Feds Announce New Task Force Targeting Illegal Opioid Prescriptions | Crime | Seven Days | Vermont's Independent Voice

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Feds Announce New Task Force Targeting Illegal Opioid Prescriptions


Published June 29, 2022 at 2:42 p.m.

  • Sean Metcalf
Vermont will participate in a new criminal task force to crack down on health care providers who are illegally prescribing or diverting opioids, federal officials said Wednesday, in the latest effort to curb the flow of dangerous drugs into the wrong hands.

The task force will marshal the resources of various federal agencies to target criminal behavior across three New England states — Maine, Vermont and New Hampshire — hit hard by the overdose epidemic. Last year, Vermont recorded 215 accidental overdose deaths, the most since the state began tracking the figure.

Federal prosecutors based out of the three states will participate in the joint effort and say they will work closely with state authorities. "Health care providers who issue illegal opioid prescriptions undermine important efforts to address the epidemic," Nikolas Kerest, the U.S. Attorney for Vermont, said in a press release.

Health officials and law enforcement leaders have long called on the medical community to curb the number of opioids it prescribes, and the U.S. has made notable strides over the years. According to the U.S. Centers for Disease Control and Prevention, the number of prescriptions issued nationally has fallen from a peak of 255 million in 2012 to about 143 million in 2020.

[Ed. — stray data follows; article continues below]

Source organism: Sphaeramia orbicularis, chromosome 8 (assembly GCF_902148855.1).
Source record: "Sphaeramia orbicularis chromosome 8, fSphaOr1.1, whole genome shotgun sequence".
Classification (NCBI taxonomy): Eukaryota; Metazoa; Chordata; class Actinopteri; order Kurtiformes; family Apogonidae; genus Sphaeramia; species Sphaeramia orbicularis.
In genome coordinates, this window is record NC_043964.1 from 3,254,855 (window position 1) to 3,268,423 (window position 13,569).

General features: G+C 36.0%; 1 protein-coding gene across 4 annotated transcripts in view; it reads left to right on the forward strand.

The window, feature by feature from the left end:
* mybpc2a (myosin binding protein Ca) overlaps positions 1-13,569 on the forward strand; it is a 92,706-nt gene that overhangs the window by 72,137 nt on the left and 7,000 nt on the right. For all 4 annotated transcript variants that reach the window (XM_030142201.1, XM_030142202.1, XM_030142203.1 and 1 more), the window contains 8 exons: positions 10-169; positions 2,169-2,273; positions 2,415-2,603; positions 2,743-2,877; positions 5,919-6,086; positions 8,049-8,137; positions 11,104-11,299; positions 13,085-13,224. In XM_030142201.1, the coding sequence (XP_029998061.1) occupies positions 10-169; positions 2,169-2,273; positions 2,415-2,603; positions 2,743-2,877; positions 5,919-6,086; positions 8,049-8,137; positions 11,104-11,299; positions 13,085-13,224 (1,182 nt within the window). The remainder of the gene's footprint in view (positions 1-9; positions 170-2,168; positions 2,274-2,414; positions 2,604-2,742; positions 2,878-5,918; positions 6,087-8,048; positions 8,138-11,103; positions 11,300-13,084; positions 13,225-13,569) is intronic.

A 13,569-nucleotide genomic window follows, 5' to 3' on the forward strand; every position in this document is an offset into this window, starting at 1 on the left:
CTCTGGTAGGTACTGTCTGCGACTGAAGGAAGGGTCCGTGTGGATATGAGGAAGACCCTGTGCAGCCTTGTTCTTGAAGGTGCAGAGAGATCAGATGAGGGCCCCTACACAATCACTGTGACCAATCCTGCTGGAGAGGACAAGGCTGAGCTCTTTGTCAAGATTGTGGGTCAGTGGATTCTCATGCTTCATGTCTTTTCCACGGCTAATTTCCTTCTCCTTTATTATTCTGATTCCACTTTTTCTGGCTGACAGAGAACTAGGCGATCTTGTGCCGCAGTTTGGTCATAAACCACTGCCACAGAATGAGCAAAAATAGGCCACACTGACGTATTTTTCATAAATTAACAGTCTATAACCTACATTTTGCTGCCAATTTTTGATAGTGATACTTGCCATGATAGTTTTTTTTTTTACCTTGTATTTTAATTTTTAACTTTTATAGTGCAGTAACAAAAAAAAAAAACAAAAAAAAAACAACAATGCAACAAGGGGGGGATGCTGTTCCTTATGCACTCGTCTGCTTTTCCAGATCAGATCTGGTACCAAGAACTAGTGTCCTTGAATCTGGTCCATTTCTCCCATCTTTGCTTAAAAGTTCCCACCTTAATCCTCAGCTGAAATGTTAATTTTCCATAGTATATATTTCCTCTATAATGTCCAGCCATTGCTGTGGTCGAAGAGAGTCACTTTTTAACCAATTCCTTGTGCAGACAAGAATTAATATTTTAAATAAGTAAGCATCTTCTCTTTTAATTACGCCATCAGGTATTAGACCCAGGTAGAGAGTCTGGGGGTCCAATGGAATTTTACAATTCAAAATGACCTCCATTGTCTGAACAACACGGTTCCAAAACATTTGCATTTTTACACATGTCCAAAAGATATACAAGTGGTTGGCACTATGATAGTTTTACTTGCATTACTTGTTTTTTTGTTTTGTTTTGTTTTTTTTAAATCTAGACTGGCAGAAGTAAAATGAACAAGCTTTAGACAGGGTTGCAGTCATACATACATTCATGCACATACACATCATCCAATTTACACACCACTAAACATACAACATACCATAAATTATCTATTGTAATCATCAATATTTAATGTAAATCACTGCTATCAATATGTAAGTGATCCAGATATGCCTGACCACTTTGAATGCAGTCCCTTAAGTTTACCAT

That same trend has played out in Vermont. Health care providers in the Green Mountain State wrote about 262,000 prescriptions for opioids in 2020 — nearly 60 percent fewer than five years earlier. About one in every four Vermont residents received an opioid prescription two years ago, on par with the nationwide rate. 
Still, prescription drugs continue to play a role in the overdose epidemic. Many people who use street drugs say they first became addicted from prescription opioids — acquired illegally or through a legal prescription.

And while the recent spike in deaths has been driven by the growing prevalence of fentanyl, about a fifth of people who fatally overdosed in Vermont last year had prescription opioids in their system, according to state data. Maine reported a similar rate.

Federal officials say their New England task force will look to build on the success of a similar effort in the Appalachian region, which has been viewed as ground zero for the opioid overdose epidemic.

Since its inception three years ago, that task force has charged 111 people who the feds say were responsible for issuing prescriptions for over 115 million controlled-substance pills. More than half of those people have since been convicted.